Thursday, August 7, 2008

Welcome to a sneak preview of Growing and using Stevia: The Sweet Leaf from Garden to Table with 35 Recipes, your complete guide to growing, harvesting, processing, and using stevia at home. Order your copy through online vendors such as:

Prairie Oak Publishing
Many of the companies listed in "Stevia Sources"

or ask your local bookstore or plant nursery to order it for you.

News Release for Growing and Using Stevia

For Immediate Release
Contact: Jeffrey Goettemoeller, 660-528-0768

“ of our favorites. It’s simple and all in one. You get the facts, recipes, and how to grow it. The price is economical and we are happy to offer it along with live plants and other stevia products.”
—Marshall & Judy Ayer; Ayer Natural Market & Greenhouse; Bluford, IL

Grow the Sweet Herb at Home!

August 2008 — Stevia rebaudiana is a natural, low glycemic, low calorie alternative to sugar and artificial sweeteners. Grow this amazing sweet leaf in your own garden, and then use your homegrown stevia in recipes!

Growing and Using Stevia is the complete home stevia guide from garden to table, with chapters about propagating, growing, harvesting, and processing stevia, indoors and out. This book also tells how to use homegrown Green Stevia Powder or Stevia Leaf Water Extract in 35 recipes developed in the Lucke and Goettemoeller kitchens. This step-by-step how-to manual is illustrated with 33 grayscale photos.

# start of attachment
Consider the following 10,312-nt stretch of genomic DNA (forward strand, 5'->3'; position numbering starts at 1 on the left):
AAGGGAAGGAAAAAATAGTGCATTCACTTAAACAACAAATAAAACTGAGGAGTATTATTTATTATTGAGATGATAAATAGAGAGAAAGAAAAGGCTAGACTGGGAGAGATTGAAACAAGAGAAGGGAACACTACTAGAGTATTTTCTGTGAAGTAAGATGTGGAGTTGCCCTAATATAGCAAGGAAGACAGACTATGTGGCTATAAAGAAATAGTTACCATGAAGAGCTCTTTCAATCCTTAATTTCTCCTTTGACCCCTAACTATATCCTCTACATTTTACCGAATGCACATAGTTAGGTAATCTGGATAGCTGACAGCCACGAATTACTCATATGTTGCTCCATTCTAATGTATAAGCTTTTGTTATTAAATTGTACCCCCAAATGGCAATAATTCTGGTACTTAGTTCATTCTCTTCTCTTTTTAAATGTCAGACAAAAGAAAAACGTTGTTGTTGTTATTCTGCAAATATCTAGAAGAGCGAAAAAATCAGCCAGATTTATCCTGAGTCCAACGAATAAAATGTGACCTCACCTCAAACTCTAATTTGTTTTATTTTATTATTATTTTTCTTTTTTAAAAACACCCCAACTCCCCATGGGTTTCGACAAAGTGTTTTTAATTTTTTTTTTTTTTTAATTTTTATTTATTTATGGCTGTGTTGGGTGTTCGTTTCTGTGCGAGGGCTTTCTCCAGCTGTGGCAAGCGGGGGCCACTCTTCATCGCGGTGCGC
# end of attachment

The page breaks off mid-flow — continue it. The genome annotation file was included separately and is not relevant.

Learn how to:
Start stevia from seeds, cuttings, or transplants.
Grow stevia in your garden or in containers.
Harvest leaves and make your own green powder or liquid stevia extract.
Use homegrown green stevia in pies, frozen desserts, herb tea, smoothies, and more!

Authors Jeffrey Goettemoeller and Karen Lucke are siblings who grew up gardening and enjoying wholesome home cooking. Karen is now a nutritionist and reflexologist. Jeffrey is the author of Stevia Sweet Recipes: Sugarfree—Naturally!, with over 300,000 copies in print. He also majored in horticulture at Northwest Missouri State University and completed a published research study on the production of Stevia rebaudiana seeds.

Growing And Using Stevia is available from,,, or contact Prairie Oak Publishing:

Growing and Using Stevia: The Sweet Leaf from Garden to Table with 35 Recipes
by Jeffrey Goettemoeller and Karen Lucke. 2008, 6 x 9, 88 pages, 33 illustrations, perfect binding. ISBN 978-0-9786293-3-5. LCCN 2008925032. $10.00, retail.

Table of Contents

From Growing and Using Stevia: The Sweet Leaf from Garden to Table with 35 Recipes.

Front Matter
Introdution to Stevia
1. About the Stevia Plant
2. Outdoor Soil and Culture
3. Houseplants
4. Propagation by Cuttings
5. Propagation from Seed
6. Harvest and Storage
7. Processing Stevia Leaves
8. Stevia in the Kitchen
9. Recipes
Stevia Sources and Resources
General Index
Recipe Index